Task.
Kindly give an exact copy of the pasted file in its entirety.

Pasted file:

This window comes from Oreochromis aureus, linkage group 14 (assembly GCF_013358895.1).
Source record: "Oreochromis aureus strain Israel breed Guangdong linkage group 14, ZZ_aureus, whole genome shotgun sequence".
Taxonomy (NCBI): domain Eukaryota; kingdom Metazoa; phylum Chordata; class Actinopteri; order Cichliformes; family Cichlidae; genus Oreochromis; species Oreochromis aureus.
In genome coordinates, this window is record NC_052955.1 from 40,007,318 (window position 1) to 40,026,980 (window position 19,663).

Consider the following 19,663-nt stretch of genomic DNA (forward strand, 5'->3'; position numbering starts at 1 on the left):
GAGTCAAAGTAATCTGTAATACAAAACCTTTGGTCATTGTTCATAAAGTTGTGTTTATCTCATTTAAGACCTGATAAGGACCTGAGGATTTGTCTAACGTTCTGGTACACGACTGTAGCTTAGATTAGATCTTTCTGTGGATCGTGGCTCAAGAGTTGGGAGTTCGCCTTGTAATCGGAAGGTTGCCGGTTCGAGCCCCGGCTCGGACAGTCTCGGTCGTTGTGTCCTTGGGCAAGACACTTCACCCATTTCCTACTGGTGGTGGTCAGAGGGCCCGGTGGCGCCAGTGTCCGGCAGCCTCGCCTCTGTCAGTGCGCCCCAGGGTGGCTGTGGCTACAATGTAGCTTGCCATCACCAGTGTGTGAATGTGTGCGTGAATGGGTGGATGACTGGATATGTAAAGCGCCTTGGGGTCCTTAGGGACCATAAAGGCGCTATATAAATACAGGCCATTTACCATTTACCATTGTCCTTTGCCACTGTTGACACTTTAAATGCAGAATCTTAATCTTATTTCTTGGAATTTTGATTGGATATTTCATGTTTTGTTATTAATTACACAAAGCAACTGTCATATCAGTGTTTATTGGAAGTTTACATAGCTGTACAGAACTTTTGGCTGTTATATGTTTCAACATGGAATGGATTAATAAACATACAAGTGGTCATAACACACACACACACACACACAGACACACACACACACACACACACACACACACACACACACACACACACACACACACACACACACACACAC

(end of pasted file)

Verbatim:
This window comes from Oreochromis aureus, linkage group 14 (assembly GCF_013358895.1).
Source record: "Oreochromis aureus strain Israel breed Guangdong linkage group 14, ZZ_aureus, whole genome shotgun sequence".
Taxonomy (NCBI): domain Eukaryota; kingdom Metazoa; phylum Chordata; class Actinopteri; order Cichliformes; family Cichlidae; genus Oreochromis; species Oreochromis aureus.
In genome coordinates, this window is record NC_052955.1 from 40,007,318 (window position 1) to 40,026,980 (window position 19,663).

Consider the following 19,663-nt stretch of genomic DNA (forward strand, 5'->3'; position numbering starts at 1 on the left):
GAGTCAAAGTAATCTGTAATACAAAACCTTTGGTCATTGTTCATAAAGTTGTGTTTATCTCATTTAAGACCTGATAAGGACCTGAGGATTTGTCTAACGTTCTGGTACACGACTGTAGCTTAGATTAGATCTTTCTGTGGATCGTGGCTCAAGAGTTGGGAGTTCGCCTTGTAATCGGAAGGTTGCCGGTTCGAGCCCCGGCTCGGACAGTCTCGGTCGTTGTGTCCTTGGGCAAGACACTTCACCCATTTCCTACTGGTGGTGGTCAGAGGGCCCGGTGGCGCCAGTGTCCGGCAGCCTCGCCTCTGTCAGTGCGCCCCAGGGTGGCTGTGGCTACAATGTAGCTTGCCATCACCAGTGTGTGAATGTGTGCGTGAATGGGTGGATGACTGGATATGTAAAGCGCCTTGGGGTCCTTAGGGACCATAAAGGCGCTATATAAATACAGGCCATTTACCATTTACCATTGTCCTTTGCCACTGTTGACACTTTAAATGCAGAATCTTAATCTTATTTCTTGGAATTTTGATTGGATATTTCATGTTTTGTTATTAATTACACAAAGCAACTGTCATATCAGTGTTTATTGGAAGTTTACATAGCTGTACAGAACTTTTGGCTGTTATATGTTTCAACATGGAATGGATTAATAAACATACAAGTGGTCATAACACACACACACACACACACAGACACACACACACACACACACACACACACACACACACACACACACACACACACACACACACACACACAC